Tuesday, March 13, 2007

Encouraging News

Occasionally, landmark developments pass by unnoticed.

One such may have been reported last week. The March 5, 2007 issue of The Boston Globe carried an article by Christopher Rowland, veteran medical reporter, about the increasing attention hospital trustees are giving to patient safety; i.e., “preventing errors that lead to patient injuries and deaths.”

It has long been a firm tenet of the culture of health care that matters relating to the practice of medicine and surgery were to be dealt with by the medical staff and not to be “interfered in” by managers or trustees. This same tenet is behind the statement, popular among politicians, that “medical decisions ought to be in the hands of doctors and patients.”

Those who pay attention to such things remember the Institute of Medicine report of 1999 which stunned the world of health care by reporting that as many as 90,000+ Americans were being killed each year by medical errors. As became clear both in the report and in subsequent discussion, many if not most of these errors could be traced not to unavoidable accidents or careless individuals but to flawed systems. An example would be the prescription of a drug by one doctor who did not know that the patient was on an incompatible drug that had been prescribed by another – or a patient given the wrong drug or dosage because the prescription was misread.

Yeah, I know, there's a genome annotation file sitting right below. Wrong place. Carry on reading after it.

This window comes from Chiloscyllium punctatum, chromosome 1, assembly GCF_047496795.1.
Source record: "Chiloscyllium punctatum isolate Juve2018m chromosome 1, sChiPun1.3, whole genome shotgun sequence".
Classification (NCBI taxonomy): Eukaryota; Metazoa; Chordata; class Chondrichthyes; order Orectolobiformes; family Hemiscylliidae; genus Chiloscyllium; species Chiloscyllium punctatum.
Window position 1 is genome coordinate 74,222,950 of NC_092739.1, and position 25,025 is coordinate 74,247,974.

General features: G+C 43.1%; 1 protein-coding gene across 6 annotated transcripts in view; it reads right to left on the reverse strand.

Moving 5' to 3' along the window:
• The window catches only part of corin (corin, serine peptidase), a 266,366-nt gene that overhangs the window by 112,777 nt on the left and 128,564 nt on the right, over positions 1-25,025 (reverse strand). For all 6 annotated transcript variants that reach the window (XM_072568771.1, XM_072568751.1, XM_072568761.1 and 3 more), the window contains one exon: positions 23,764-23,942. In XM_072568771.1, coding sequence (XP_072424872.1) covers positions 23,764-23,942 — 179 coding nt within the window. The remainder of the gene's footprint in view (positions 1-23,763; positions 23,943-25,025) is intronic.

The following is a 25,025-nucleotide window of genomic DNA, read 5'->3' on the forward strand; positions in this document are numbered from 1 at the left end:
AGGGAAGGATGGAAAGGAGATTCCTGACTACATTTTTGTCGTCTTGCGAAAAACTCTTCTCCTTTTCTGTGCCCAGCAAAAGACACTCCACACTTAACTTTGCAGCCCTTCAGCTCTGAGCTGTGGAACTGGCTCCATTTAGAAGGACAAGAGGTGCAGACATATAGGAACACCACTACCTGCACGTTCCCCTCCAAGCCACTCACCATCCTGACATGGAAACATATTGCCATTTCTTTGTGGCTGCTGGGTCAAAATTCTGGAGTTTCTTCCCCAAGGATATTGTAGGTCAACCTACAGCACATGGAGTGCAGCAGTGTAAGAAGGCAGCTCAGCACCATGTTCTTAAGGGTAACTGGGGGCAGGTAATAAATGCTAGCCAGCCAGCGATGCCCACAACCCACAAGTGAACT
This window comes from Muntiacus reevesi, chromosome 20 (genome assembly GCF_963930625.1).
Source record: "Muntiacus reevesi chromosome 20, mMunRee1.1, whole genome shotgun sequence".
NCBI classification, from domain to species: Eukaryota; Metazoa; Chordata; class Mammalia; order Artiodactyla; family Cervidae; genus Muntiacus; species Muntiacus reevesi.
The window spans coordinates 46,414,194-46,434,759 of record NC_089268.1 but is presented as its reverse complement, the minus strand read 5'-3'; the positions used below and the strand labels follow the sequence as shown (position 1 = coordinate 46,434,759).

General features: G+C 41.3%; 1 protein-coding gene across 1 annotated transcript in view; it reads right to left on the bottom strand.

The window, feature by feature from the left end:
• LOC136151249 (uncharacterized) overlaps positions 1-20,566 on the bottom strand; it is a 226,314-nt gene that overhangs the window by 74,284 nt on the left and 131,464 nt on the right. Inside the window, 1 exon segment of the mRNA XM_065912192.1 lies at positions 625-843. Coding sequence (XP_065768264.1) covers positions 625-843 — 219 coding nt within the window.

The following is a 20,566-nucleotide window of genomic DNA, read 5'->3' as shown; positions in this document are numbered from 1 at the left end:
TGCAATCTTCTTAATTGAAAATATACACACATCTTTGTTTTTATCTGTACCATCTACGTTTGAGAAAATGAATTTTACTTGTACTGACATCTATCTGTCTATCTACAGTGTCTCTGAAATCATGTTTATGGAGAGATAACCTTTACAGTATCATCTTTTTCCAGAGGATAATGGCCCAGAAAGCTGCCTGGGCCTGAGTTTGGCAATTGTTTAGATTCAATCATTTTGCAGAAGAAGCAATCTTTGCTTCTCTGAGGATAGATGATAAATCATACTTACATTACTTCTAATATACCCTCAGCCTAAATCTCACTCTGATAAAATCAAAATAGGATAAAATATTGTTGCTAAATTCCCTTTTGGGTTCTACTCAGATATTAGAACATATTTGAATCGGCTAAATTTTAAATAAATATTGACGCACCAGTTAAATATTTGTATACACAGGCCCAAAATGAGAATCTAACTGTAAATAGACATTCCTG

These system issues are not confined to either the professional or institutional components of health care; i.e., doctors or hospitals, and so remedies have to deal with both.

Correcting flawed systems is not something that doctors are organized to do, and so hospitals have to do it. But the traditional and deeply entrenched separation of institutional and professional roles in the culture of health care has made them reluctant to take on that responsibility. Progress in responding to the Institute of Medicine report has been slow accordingly.

Rowland’s report suggests that hospital trustees are beginning to recognize and accept the necessary role of hospitals in guaranteeing patient safety. That is encouraging news.

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